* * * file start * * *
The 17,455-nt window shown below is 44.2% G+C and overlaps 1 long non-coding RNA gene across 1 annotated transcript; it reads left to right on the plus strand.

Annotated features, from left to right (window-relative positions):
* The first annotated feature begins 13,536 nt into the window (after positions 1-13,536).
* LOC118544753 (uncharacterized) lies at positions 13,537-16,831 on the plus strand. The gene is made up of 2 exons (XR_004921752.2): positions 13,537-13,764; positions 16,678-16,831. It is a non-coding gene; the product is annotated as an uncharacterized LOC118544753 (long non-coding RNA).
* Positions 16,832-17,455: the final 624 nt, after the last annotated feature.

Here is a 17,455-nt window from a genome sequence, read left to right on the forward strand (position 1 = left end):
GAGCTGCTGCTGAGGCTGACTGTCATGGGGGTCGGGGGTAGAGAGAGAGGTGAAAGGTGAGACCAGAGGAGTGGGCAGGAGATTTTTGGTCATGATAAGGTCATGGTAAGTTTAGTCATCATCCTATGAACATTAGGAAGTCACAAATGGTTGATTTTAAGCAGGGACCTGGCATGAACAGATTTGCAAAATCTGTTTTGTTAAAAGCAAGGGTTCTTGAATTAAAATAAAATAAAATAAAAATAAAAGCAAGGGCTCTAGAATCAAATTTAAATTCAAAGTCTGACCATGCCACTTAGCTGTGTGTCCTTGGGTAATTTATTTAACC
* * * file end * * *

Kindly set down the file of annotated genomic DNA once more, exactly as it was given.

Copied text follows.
The 17,455-nt window shown below is 44.2% G+C and overlaps 1 long non-coding RNA gene across 1 annotated transcript; it reads left to right on the plus strand.

Annotated features, from left to right (window-relative positions):
* The first annotated feature begins 13,536 nt into the window (after positions 1-13,536).
* LOC118544753 (uncharacterized) lies at positions 13,537-16,831 on the plus strand. The gene is made up of 2 exons (XR_004921752.2): positions 13,537-13,764; positions 16,678-16,831. It is a non-coding gene; the product is annotated as an uncharacterized LOC118544753 (long non-coding RNA).
* Positions 16,832-17,455: the final 624 nt, after the last annotated feature.

Here is a 17,455-nt window from a genome sequence, read left to right on the forward strand (position 1 = left end):
GAGCTGCTGCTGAGGCTGACTGTCATGGGGGTCGGGGGTAGAGAGAGAGGTGAAAGGTGAGACCAGAGGAGTGGGCAGGAGATTTTTGGTCATGATAAGGTCATGGTAAGTTTAGTCATCATCCTATGAACATTAGGAAGTCACAAATGGTTGATTTTAAGCAGGGACCTGGCATGAACAGATTTGCAAAATCTGTTTTGTTAAAAGCAAGGGTTCTTGAATTAAAATAAAATAAAATAAAAATAAAAGCAAGGGCTCTAGAATCAAATTTAAATTCAAAGTCTGACCATGCCACTTAGCTGTGTGTCCTTGGGTAATTTATTTAACC